So Have the Cars
Last year, the rally cars brought by competitors from the Rally America National Championship fought a pitched battle against a trio of Ford Fiestas fielded by a Swedish team. As we noted in Drive Performance Version 6.3, "These cars were built specifically for rallycross, making them lighter and more powerful than a traditional rally car. They only have to traverse a few miles in an event on a partially paved/partially dirt racetrack similar to a rally stage … While the cars normally make about 600 horsepower … for X Games 15, they were required to have a smaller restrictor that lowered their horsepower to about 450 bhp. Plus they added ballast to make their weight comparable to the rally-specification Subaru and other rally cars."
For X Games 16 Rally, Subaru Rally Team USA (SRT USA) has prepared Subaru WRX STI rally cross-dedicated cars, which are stronger, lighter, and faster than the cars it fields in the Rally America National Championship events. Prepared by Vermont SportsCar, these cars were dubbed "VT10r."
Although the VT10r wasn't finished by press time, we can show some of the work on the cars to date. (See final versions of the car in the Editor's Track Journal after X Games 16 Rally.)
Plus, here's what we do know about the VT10r at the time of writing. Comparisons are against Vermont SportsCar's current VT9r rally car.
Weight distribution has been improved, and the VT10r is more than 200 pounds lighter. Weight savings were accomplished by a lightened shell and the increased use of carbon fiber, which can be found in the rear doors, dashboard, rear hatch, and hood. (The hatch and hood were made of carbon fiber previously.)
The frame rails were lightened and strengthened. The purpose of reengineering them was to enhance safety in impacts for the driver and co-driver and to improve durability during the hard-hitting X Games Rally event. The jumps alone have brutalized competitors' cars every year.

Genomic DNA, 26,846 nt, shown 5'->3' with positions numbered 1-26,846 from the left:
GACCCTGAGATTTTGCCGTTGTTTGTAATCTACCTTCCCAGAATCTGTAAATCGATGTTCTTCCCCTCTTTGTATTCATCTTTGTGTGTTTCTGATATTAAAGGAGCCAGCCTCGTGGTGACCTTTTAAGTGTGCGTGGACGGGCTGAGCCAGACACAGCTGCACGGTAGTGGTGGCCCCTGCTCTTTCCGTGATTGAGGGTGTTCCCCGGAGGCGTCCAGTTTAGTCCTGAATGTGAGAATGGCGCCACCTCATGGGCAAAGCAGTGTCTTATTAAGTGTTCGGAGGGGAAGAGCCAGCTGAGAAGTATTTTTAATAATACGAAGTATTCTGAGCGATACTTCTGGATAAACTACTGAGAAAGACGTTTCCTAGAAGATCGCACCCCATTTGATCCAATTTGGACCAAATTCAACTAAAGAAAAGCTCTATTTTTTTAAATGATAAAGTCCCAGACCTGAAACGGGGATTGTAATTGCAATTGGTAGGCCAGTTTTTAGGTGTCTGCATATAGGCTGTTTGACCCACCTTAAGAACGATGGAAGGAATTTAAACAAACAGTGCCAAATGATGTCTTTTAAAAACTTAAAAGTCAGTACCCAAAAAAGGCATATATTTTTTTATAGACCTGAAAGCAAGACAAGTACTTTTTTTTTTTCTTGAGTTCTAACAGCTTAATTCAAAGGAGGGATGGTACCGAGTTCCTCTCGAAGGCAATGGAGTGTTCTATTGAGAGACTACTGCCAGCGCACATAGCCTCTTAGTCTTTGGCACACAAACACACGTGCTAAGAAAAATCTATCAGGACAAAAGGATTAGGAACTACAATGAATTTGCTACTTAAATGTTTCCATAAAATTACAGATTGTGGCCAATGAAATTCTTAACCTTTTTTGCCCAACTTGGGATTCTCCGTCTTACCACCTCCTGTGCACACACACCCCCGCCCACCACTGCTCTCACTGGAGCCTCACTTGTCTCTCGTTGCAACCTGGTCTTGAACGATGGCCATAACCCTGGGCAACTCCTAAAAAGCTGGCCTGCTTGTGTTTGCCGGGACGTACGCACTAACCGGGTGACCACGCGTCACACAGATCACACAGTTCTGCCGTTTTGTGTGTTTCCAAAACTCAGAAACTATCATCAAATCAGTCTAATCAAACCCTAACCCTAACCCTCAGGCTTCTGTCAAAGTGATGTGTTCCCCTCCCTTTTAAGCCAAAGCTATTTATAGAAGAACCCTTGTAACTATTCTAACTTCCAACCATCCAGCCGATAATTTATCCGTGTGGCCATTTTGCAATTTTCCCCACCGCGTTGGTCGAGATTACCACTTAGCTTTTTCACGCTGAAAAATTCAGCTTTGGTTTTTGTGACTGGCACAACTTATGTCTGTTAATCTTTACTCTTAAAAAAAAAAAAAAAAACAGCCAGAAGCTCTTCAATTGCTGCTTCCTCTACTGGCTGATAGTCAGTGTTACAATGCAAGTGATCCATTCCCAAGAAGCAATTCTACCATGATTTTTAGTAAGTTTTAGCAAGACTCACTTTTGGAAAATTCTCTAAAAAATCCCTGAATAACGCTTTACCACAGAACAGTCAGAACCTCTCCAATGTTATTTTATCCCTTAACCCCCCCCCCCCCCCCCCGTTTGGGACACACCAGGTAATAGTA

Contributing to the improved weight distribution is the relocation of the co-driver's seat to a lower position.
Helping to reduce overall weight is a wiring harness that is 50 percent lighter.
The aerodynamics package at the front of the car has been modified.
Vermont SportsCar had two goals for the car's revised suspension system – to achieve more suspension travel and to improve levels of grip.
The engine package is new. The team has managed an increase in power of approximately 10 percent. In addition, response has been improved along with torque delivery.
Besides the relocation of the co-driver's seat mentioned above, the new cockpit was designed with optimized layouts for switches and electrical components. As much as possible, these have been moved to the floor, which contributes to improved weight distribution.
In addition, the car has a new manual sequential gearbox.
We'll know more details as the event approaches. Watch the journal!